Greensboro sit-ins left mark on nation
January 29, 2010
In 1960, four young students from North Carolina A&T walked into a Woolworth store in Greensboro, North Carolina, sat down at a lunch counter and reignited a movement for social justice that would forever change America.
Inspired by the words and deeds of a young preacher who catalyzed a bus boycott in Montgomery, Alabama, Franklin E. McCain, Joseph A. McNeil, David L. Richmond and Jibreel Khazan (Ezell Blair Jr.) decided that enough was enough.
They knew they would be the subject of ridicule and bigotry upon taking their seats. But they also knew that what was happening in Greensboro and throughout the country was an affront to America’s founding ideals of freedom, equality and justice for all.
After ordering coffee and being refused service, the men who would become known as the Greensboro Four left the lunch counter, but the moments they sat in those chairs have had a lasting impact on our nation.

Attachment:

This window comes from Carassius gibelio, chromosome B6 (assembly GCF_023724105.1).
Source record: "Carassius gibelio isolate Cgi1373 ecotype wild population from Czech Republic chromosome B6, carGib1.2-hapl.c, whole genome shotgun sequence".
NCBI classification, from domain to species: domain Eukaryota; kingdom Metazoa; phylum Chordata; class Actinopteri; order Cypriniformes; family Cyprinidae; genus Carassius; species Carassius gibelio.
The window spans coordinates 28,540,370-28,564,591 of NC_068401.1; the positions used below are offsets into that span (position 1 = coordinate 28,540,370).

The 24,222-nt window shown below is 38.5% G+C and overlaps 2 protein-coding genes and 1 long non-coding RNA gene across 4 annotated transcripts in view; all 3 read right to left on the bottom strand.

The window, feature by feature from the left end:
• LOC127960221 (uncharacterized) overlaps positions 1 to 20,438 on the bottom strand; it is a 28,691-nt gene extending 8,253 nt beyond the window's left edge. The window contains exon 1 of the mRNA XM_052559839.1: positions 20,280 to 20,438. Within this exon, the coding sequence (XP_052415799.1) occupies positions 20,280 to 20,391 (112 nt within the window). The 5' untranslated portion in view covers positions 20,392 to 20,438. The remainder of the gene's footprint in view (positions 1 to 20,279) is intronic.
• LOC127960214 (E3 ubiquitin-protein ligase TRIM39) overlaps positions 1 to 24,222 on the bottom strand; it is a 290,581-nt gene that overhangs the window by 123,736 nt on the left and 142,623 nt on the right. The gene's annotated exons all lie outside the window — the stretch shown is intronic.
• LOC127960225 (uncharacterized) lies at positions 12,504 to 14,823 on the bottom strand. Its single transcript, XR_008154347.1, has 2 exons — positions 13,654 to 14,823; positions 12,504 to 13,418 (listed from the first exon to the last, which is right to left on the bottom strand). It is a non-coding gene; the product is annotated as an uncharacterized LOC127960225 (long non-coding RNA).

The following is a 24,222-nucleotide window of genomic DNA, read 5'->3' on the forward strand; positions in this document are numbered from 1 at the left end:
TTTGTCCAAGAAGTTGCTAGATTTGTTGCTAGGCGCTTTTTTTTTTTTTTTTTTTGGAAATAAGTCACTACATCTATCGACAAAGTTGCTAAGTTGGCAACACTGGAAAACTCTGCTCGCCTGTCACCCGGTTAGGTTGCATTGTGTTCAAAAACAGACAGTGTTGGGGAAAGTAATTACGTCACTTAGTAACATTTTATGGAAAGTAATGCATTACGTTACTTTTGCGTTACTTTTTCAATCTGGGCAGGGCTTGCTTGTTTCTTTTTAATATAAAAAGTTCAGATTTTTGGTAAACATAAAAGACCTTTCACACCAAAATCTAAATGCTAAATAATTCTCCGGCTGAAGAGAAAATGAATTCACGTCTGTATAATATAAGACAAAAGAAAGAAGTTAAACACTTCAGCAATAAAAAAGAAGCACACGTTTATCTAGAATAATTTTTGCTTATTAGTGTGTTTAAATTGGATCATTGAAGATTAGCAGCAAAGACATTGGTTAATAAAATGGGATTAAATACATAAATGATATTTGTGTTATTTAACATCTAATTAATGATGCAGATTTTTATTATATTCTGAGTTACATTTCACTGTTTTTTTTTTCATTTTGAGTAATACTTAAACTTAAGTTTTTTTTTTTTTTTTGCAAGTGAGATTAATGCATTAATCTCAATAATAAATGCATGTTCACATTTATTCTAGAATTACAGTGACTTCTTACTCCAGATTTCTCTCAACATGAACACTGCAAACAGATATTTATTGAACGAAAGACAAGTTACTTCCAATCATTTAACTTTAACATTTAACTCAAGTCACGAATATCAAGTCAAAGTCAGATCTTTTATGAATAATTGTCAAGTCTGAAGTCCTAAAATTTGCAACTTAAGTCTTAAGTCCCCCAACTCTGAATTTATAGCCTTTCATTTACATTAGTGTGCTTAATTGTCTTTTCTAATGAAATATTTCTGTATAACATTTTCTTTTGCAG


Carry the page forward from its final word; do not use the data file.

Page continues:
The quiet dignity of this simple act sparked other sit-ins in Greensboro and across the country.
The lessons taught at that five-and-dime challenged us to consider who we are as a nation and what kind of future we want to build for our children.
We know the rest of the story. One year later, the Freedom Riders made their brave trek across the South. Two summers after that, the same Montgomery preacher who inspired the Greensboro Four would stand on the steps of the Lincoln Memorial and pronounce his dream for America. One year later came the Civil Rights Act, and the next year, the Voting Rights Act, which helped secure for African Americans — and all Americans — a fundamental right to share in the blessings of this country.
To the four young men who courageously sat down to order a cup of coffee 50 years ago, and to all who they inspired, I simply say, thank you.